Around the beginning of the new year (I am writing this in March of 2016), I began to feel an awakening and I now see that I have moved into phase 4 and am “getting ready for the next chapter”. Other events in my life have borne this out.
Work In The Cycle Where You Are
How about you? Where do you see yourself in the cycle? Are you “living the dream” in the exciting Go For It phase? Maybe you feel in decline and are questioning your life’s routines and purpose . . . you feel Stuck in the Doldrums.
Are you Cocooning, detaching from the old ways and taking an emotional time out to rest and heal? Perhaps you are Getting Ready for the Next Chapter, experimenting and trying on new roles, considering new goals and new paths.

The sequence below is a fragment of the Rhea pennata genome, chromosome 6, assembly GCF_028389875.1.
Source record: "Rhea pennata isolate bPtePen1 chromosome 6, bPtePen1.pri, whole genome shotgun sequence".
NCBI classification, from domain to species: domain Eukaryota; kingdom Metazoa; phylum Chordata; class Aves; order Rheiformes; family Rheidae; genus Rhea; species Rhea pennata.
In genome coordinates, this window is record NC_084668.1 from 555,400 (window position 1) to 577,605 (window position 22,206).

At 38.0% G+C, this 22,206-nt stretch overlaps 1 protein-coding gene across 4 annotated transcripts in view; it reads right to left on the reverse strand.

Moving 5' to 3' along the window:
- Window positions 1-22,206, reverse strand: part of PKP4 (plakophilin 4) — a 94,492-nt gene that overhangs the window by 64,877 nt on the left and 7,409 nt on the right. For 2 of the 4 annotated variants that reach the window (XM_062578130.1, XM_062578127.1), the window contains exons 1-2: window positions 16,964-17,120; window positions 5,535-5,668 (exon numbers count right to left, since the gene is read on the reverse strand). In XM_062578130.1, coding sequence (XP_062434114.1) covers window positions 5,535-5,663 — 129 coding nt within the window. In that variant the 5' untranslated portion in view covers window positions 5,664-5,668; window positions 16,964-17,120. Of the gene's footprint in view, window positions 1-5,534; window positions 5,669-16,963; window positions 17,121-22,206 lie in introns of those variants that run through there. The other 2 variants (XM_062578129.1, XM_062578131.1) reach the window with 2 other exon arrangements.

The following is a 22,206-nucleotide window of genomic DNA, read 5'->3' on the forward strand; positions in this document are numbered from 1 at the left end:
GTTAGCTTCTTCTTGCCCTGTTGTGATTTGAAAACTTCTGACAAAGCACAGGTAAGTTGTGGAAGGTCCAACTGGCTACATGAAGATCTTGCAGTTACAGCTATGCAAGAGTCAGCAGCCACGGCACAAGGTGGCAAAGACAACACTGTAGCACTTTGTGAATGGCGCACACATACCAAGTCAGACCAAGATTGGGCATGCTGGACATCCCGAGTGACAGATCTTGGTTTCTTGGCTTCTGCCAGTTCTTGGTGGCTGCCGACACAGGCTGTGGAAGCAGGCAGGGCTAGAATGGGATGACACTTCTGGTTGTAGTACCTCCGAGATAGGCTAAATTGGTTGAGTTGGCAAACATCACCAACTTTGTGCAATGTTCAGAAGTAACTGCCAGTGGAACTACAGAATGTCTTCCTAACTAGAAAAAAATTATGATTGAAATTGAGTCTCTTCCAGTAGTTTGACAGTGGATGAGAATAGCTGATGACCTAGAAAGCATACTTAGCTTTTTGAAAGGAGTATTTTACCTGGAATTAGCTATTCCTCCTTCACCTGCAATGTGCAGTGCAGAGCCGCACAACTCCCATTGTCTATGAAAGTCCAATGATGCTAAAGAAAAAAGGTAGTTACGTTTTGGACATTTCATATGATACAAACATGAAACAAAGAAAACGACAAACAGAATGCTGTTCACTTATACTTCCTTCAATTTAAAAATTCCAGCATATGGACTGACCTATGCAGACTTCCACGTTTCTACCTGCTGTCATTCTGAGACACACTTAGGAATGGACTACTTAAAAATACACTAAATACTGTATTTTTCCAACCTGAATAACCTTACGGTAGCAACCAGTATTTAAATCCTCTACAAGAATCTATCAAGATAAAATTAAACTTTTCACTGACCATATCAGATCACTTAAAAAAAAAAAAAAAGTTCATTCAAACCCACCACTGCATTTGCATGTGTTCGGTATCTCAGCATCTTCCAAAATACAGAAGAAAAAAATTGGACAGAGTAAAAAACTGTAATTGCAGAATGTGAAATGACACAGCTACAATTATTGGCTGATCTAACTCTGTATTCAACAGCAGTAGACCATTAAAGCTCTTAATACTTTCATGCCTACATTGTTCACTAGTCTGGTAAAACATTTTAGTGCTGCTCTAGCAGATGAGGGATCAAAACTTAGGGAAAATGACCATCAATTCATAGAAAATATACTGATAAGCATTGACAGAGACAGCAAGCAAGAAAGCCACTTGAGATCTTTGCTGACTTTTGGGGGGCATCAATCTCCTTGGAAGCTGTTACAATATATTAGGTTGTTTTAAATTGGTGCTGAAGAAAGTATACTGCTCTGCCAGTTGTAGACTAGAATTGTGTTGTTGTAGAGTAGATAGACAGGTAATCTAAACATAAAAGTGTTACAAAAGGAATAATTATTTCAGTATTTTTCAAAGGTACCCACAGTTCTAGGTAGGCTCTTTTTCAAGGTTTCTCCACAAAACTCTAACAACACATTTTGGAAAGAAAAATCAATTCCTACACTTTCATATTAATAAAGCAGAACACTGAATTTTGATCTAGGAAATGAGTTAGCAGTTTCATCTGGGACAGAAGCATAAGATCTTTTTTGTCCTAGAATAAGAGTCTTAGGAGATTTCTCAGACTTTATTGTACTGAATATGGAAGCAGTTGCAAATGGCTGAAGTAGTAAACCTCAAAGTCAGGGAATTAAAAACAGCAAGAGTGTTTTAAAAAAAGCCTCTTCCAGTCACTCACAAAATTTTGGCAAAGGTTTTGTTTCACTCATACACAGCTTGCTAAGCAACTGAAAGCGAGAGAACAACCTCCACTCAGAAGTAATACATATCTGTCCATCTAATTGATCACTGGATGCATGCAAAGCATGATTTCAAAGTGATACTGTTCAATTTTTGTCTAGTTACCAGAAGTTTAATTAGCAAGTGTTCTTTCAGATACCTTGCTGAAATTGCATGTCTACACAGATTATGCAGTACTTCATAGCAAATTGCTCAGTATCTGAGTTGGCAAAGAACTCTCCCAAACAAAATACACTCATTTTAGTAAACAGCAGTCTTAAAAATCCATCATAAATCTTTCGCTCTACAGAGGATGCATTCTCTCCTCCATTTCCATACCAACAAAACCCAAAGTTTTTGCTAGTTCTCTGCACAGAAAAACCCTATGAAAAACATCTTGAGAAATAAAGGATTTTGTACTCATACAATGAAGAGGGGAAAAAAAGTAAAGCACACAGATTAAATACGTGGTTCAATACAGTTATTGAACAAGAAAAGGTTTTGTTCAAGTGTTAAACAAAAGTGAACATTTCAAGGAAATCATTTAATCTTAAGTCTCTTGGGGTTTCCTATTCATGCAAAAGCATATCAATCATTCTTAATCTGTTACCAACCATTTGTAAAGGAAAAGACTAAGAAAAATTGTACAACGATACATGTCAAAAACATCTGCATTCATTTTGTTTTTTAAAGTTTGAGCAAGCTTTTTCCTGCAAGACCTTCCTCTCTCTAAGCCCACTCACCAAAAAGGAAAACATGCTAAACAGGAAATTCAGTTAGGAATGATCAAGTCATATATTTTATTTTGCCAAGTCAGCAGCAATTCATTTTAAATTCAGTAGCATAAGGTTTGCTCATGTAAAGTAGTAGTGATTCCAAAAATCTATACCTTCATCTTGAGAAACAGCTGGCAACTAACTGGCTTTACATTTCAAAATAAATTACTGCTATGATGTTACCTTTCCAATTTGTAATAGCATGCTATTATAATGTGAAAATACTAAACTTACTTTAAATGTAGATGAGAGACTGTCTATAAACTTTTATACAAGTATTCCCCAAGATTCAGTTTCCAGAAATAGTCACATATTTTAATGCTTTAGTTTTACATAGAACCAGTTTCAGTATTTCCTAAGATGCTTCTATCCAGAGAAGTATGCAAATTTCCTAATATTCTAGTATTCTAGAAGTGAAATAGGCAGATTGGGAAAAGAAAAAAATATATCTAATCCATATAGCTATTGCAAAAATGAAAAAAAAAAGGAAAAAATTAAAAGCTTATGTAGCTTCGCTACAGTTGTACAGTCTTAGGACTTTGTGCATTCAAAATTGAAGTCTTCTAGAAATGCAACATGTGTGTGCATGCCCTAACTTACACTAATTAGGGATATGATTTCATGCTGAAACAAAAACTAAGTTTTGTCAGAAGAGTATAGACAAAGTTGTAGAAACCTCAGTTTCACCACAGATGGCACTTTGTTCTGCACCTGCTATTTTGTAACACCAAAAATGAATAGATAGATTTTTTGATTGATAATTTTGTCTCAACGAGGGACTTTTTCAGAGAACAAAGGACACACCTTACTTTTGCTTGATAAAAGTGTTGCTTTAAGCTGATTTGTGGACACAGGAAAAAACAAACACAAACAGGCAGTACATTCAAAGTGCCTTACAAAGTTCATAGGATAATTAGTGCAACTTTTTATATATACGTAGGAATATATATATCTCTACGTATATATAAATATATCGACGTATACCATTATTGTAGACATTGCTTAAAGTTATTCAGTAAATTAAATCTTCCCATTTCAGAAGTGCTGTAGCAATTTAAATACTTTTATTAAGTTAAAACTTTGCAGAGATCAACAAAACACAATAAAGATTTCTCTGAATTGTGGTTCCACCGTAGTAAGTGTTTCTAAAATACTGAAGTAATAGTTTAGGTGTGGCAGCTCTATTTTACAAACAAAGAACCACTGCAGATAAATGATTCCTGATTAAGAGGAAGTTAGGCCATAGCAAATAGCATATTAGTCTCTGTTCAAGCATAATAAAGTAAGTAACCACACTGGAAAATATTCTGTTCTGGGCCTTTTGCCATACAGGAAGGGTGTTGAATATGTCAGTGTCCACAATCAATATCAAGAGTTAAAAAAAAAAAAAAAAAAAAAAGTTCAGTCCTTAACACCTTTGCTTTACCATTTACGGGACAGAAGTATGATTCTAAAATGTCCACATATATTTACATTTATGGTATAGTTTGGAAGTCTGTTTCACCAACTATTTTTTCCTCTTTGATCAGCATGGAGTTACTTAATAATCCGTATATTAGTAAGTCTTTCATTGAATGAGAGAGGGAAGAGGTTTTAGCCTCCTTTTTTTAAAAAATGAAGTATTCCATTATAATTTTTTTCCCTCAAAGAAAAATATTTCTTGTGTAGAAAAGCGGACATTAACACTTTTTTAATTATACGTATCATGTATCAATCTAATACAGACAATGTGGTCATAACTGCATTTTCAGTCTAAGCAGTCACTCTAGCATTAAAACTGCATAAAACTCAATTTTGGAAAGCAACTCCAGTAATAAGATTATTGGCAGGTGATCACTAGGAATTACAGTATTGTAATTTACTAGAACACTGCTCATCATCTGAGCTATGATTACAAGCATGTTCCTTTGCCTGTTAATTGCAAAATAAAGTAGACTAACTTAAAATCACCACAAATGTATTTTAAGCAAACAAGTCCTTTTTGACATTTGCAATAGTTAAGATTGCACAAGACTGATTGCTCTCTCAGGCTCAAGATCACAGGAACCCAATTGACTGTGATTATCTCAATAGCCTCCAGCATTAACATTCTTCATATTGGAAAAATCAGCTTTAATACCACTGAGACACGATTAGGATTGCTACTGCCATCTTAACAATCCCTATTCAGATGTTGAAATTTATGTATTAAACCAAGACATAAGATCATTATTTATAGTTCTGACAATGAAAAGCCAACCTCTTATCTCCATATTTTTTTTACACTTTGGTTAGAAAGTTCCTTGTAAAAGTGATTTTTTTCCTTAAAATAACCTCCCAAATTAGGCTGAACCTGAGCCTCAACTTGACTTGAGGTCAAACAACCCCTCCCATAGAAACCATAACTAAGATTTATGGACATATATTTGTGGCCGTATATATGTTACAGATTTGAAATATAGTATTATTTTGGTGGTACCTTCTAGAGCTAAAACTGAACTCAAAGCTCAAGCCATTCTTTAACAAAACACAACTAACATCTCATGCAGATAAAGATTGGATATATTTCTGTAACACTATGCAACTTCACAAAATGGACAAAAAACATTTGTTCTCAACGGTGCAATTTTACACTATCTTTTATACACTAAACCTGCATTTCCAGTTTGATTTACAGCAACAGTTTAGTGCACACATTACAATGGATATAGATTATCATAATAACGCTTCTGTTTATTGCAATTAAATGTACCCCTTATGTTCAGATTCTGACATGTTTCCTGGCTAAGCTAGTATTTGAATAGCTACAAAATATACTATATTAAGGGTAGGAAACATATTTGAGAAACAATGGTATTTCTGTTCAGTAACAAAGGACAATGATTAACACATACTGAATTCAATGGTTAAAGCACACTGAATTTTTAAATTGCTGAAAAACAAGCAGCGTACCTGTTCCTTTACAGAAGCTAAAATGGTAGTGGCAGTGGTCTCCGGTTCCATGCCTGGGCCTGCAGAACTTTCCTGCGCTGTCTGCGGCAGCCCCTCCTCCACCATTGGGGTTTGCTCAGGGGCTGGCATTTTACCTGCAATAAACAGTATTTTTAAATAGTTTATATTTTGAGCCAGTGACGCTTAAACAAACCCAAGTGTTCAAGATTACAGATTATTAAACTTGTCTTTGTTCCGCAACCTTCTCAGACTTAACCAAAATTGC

One phase is not better than another and all are necessary. Where ever you are, what ever phase you are in, there is work for you to do to learn and to grow. Then the cycle becomes an upward spiral of personal growth and development. And that, dear Reader, is how you excelerate!
Excelerated Positivity™ — building the skills in positivity that help you flourish — is one step in creating your Excelerated Life™, a life of well-being, meaning, and purpose.
Hudson, Frederic M. and Pamela D. McLean. LifeLaunch – A Passionate Guide to the Rest of Your Life (4th Edition). Santa Barbara, CA: The Hudson Institute Press. 1995, revised 2006